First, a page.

Abstract 14845: Targeted Delivery of Endothelial Cells Overexpressing Interleukin-8 Receptors Attenuates Ischemia-Reperfusion Acute Kidney Injury
Introduction: Ischemia-reperfusion acute kidney injury (AKI) damages the renal microvascular endothelium, prolonging the underperfused state of the kidney and exacerbating renal injury. Injured kidney tissue expresses large amounts of the neutrophil chemoattractant interleukin-8 (IL8) which binds to receptors (IL8RA and IL8RB) on neutrophil membranes.
Hypothesis: This study tested the hypothesis that systemic transfusion of rat aortic endothelial cells (ECs) transduced with IL8 receptors (IL8RA/RB-ECs) ameliorates renal dysfunction and promotes structural recovery of the kidney following ischemia-reperfusion AKI.
Methods and Results: Male Sprague-Dawley rats were subjected to AKI by clamping the left renal artery for 45 min and removing the right kidney. At time of reperfusion, 1.5x106 IL8RA/RB-ECs or vehicle were infused in the femoral vein. At 24 hrs after AKI, serum creatinine increased ~ 7-8 fold in the vehicle treated group and then gradually decreased towards baseline (Fig). In rats that received IL8RA/RB-ECs, the rise in serum creatinine was significantly blunted (46% lower at 24 hrs and 69% lower at 72 hrs). At 6 wks after AKI, the left kidney was harvested and stained with picrosirius red for assessment of collagen area (index of fibrosis) and CD31 (capillary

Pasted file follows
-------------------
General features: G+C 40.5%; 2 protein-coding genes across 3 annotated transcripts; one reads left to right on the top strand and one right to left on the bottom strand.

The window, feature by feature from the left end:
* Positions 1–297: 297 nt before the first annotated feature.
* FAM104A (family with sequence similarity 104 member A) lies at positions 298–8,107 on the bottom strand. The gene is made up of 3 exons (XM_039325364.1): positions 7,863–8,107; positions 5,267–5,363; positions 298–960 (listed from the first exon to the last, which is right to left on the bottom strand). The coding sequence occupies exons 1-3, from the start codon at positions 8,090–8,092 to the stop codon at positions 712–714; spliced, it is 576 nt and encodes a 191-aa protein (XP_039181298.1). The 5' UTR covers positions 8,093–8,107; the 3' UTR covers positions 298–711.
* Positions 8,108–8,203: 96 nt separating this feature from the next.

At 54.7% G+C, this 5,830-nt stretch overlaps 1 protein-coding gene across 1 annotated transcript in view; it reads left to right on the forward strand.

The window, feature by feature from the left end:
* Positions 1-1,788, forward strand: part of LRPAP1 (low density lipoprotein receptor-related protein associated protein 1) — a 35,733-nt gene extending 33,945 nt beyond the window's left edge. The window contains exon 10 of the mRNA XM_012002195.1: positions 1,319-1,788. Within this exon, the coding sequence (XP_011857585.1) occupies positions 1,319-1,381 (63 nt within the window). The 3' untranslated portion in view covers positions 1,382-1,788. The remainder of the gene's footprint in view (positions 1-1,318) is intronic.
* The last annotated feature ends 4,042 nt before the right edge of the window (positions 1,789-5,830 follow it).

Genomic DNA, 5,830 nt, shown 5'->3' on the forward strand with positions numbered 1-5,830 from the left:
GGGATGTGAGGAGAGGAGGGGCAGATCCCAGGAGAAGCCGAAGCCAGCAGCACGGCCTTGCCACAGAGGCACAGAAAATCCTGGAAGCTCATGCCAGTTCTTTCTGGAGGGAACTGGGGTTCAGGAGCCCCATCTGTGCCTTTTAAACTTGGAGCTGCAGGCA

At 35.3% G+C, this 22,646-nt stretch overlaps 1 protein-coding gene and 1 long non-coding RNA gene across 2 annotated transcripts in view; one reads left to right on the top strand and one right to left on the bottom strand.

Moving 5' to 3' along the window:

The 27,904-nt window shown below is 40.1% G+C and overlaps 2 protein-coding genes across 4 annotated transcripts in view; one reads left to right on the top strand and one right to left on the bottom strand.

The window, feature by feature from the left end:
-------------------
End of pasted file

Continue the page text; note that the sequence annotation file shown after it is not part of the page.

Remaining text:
density). Kidneys from rats that received IL8RA/RB-ECs showed significantly less fibrosis (2.1±0.3% vs. 8.0±2.6%) and higher capillary density (18.0±2.3 vs. 8.5±0.9, p<0.05 for both) compared to kidneys from vehicle-treated rats.
Conclusions: Using an innovative strategy of targeted delivery of ECs equipped with a homing device (IL8 receptors), ECs mimic the behavior of neutrophils and are attracted to the site of injury in order to accelerate tissue repair and preserve renal function following ischemia-reperfusion AKI. This novel approach of targeted systemic delivery of cell-based therapy for treatment of AKI is an attractive model that lends itself to future applications in humans.
Author Disclosures: F.G. Hage: None. D. Xing: None. Y. Guo: None. S. Oparil: None. Y. Chen: None. P.W. Sanders: None.
- © 2014 by American Heart Association, Inc.